4. Bored 4

    What works? Depends on who you are, what you want and your power to get it. What our bloggers from left and right are missing on most economic threads I read is any objective viewpoint on reality, as it is now and as it will be. For example TS and Tim express themselves in a dialectic tongue that assumes that all of their preconceptions are correct and accepted, they endeavour to frame the debate in market terms. This limits the inputs and outcomes, great if you are in agreement but a waste of time if you live in the real world where people disagree and see things from any number of viewpoints.

    There are some massive realities that the language of Brash’s Taskforce and its report do not and cannot face. Included are:

    •the reality that our planet is a finite physical entity with only so many resources. This is incompatible with the language and concept of constant growth.

    •inconvenient realities such as an impending energy crisis (related to the above) that is either ignored or given an ethereal solution delivered by the market ( another lingual construct / concept) that somehow breaks the laws of thermodynamics (a reality).

    •a lingual disconnect between symptoms and solutions. Climate change prominent here, it is ascribed the language of dollar costs, removing debate from what physically has to be done to an argument over who pays.

    •a belief in the solidity of conceptual constructs such as money and debt, allowing these things a lingual primacy that sets their form in concrete excluding debate or alternative descriptions. For example I could describe money as debt.

    In short from an economic lingual viewpoint the inmates are running the nut house, or at least imagining they are. Any attempt to understand them and adapt to their language will give predictable result. Some of us fortunately can see the elephants in the room.

    • Draco T Bastard 4.1

      Well said.

      • Gosman 4.1.1

        “•a belief in the solidity of conceptual constructs such as money and debt, allowing these things a lingual primacy that sets their form in concrete excluding debate or alternative descriptions. For example I could describe money as debt.”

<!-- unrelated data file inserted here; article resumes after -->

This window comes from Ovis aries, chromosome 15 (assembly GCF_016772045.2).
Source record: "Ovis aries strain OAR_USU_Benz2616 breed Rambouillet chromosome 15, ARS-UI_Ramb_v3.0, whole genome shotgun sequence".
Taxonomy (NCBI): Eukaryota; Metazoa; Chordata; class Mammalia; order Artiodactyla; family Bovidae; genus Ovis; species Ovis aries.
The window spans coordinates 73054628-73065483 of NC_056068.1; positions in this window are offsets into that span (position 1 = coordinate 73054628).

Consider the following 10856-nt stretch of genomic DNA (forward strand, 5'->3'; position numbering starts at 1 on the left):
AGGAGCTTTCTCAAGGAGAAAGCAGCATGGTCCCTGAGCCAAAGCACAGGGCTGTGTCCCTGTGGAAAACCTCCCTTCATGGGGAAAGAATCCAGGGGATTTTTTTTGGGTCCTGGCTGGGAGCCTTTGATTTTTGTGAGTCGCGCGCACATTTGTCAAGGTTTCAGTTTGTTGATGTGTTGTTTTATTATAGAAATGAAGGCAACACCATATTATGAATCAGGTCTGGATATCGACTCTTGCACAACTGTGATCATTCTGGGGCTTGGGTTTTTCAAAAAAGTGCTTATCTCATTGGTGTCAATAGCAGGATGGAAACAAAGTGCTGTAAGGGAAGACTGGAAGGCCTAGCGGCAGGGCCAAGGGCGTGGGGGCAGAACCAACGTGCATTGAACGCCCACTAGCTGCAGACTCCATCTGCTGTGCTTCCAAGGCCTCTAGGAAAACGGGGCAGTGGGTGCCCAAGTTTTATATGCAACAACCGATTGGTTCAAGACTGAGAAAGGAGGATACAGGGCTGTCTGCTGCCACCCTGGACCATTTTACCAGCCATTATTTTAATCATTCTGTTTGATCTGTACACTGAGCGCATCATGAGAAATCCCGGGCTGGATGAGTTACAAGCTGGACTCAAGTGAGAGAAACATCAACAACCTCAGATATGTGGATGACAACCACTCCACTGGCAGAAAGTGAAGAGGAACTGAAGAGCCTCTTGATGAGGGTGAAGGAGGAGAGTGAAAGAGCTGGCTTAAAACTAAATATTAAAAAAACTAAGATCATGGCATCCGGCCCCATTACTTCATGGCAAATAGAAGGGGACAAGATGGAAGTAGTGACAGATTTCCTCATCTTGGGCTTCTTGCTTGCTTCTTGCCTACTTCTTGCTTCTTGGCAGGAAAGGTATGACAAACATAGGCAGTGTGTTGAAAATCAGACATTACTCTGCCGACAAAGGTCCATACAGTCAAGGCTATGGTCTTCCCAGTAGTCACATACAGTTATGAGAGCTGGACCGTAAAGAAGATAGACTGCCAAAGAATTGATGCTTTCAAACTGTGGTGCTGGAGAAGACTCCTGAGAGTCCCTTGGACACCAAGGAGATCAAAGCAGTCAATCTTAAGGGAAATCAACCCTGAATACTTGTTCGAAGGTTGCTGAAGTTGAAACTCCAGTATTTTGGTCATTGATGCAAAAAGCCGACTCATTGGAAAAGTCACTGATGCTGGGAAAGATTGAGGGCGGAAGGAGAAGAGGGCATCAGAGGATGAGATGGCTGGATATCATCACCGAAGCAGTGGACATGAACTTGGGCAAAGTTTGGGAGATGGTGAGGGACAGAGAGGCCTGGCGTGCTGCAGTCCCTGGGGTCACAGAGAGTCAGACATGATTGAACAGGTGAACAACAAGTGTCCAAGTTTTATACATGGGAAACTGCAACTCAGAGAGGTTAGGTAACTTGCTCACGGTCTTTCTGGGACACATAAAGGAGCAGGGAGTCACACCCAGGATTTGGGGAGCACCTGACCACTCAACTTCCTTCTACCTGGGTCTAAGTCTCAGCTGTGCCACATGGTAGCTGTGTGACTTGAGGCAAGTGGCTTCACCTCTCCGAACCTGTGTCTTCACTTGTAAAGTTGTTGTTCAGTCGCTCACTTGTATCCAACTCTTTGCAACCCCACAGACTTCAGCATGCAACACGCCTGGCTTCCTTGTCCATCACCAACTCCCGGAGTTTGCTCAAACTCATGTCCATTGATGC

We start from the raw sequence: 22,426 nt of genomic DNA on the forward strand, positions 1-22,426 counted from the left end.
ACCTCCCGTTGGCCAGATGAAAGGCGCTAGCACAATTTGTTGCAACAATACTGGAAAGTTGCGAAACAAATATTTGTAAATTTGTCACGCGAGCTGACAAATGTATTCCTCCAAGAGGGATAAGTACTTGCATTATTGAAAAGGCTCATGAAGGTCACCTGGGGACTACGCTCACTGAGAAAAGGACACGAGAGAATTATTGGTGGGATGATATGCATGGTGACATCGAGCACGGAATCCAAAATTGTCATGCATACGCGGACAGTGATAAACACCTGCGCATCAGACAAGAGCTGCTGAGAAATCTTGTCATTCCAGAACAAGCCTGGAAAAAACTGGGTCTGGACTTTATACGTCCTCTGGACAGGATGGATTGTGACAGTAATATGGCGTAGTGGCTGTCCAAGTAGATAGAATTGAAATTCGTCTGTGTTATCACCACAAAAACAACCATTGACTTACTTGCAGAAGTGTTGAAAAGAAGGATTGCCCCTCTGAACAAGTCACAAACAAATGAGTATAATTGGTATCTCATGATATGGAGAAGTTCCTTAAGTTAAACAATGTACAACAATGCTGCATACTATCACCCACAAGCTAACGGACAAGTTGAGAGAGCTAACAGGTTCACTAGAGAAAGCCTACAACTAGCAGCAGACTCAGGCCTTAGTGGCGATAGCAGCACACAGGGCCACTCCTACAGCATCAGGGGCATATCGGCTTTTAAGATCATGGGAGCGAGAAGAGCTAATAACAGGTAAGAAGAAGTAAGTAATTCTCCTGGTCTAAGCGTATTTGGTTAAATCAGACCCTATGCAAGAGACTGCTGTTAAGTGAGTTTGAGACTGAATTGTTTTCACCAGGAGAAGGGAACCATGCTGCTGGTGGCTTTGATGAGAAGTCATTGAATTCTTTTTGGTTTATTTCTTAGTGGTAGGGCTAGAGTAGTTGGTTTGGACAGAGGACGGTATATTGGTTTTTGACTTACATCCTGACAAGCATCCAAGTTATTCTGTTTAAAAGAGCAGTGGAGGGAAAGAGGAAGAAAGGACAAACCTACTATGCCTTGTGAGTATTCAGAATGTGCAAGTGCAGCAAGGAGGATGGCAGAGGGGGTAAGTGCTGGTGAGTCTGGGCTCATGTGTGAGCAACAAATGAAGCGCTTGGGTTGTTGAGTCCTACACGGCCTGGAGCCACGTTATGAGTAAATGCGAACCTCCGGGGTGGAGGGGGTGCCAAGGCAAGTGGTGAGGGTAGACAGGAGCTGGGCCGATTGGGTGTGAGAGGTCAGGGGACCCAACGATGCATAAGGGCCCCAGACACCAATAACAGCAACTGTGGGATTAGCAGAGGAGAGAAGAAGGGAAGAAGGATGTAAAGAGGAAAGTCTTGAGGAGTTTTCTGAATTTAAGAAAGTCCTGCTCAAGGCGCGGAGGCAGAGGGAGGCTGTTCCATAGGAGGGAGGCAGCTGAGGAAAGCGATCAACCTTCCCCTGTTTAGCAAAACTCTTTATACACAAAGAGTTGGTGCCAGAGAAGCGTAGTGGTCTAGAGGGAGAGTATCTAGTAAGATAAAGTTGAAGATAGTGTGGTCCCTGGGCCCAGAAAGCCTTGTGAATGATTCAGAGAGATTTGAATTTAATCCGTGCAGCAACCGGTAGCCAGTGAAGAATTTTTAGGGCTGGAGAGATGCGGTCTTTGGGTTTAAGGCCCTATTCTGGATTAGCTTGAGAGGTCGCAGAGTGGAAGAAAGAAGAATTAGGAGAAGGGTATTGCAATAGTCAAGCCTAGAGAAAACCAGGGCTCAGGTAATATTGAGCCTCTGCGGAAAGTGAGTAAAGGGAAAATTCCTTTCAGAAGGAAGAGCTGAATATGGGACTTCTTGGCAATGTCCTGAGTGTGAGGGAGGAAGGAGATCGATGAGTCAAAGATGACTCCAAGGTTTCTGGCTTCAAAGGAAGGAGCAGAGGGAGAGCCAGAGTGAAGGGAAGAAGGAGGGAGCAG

Yes very well said. Incomprehensible to most people, but very well said.

        • Bored 4.1.1.1

          Thamks Goss, I might be prickly and dont quite understand things myself at times, but its good that we can come to grips without difficult stuff we might not agree on but cant avoid. Nothing better than robust debate on reality.

    • Quoth the Raven 4.2

      Bored – I’m not delving too deeply into this, but on the part about constant growth – what some commentors above might not realise is that Lord Fuckaduck, I mean Lord Keynes thought with his policies that a post-scarcity society would be possible within a single generation (hopelessly utopian) and is it even physically possible? It’s not right or left (plenty right wing Keynesians like Nixon) but it is just that that thinking applies more broadly.

  5. randal 5

    it is very exercising to think that grown men like brash and co can bumble along and yet expect to be taken seriously.
    the NZLP gets MP’s who want to be in the forefront of legislative change for the better but it seems the national party is being stuck with idiots while the business round table and its pawns like wodney get on with the real buisness which for them is robbing people of social capital by stealth.
    more and more I think that the eb e-mails was not the real cause of brash’s downfall but the fact that it became obvious even to the BRT that he could not last 3 years without a major psychological meltdown and keys aint looking to hot either.
    furhtermore why should new zealanders take any notice of some university professor who they have neve heard of before?
    and I might add that even bob jones hit the nail on the head when he opined that the leader of the tax group is a tax avoidance expert.
    what is going on here?

    • Draco T Bastard 5.1

      it is very exercising to think that grown men like brash and co can bumble along and yet expect to be taken seriously and get paid vast sums of money to do so.

      Fixed

      what is going on here?

      Capitalists ruling society for their own benefit no matter how much damage it does to everyone else.

    • Bored 5.2

      Could not have put my fingers around this better Randall, spot on, love the Bob Jones bit pointing out the clash of interest.

  6. Jim McDonald 6

    HEY! What happened to Fresh Key?

    I watched the leaders debate a year ago and our Honourable Prime Minister, our fresh first among peers, fresh first among equals, at that time repeatedly proclaimed a fresh approach, fresh ideas and a fresh start for NZ.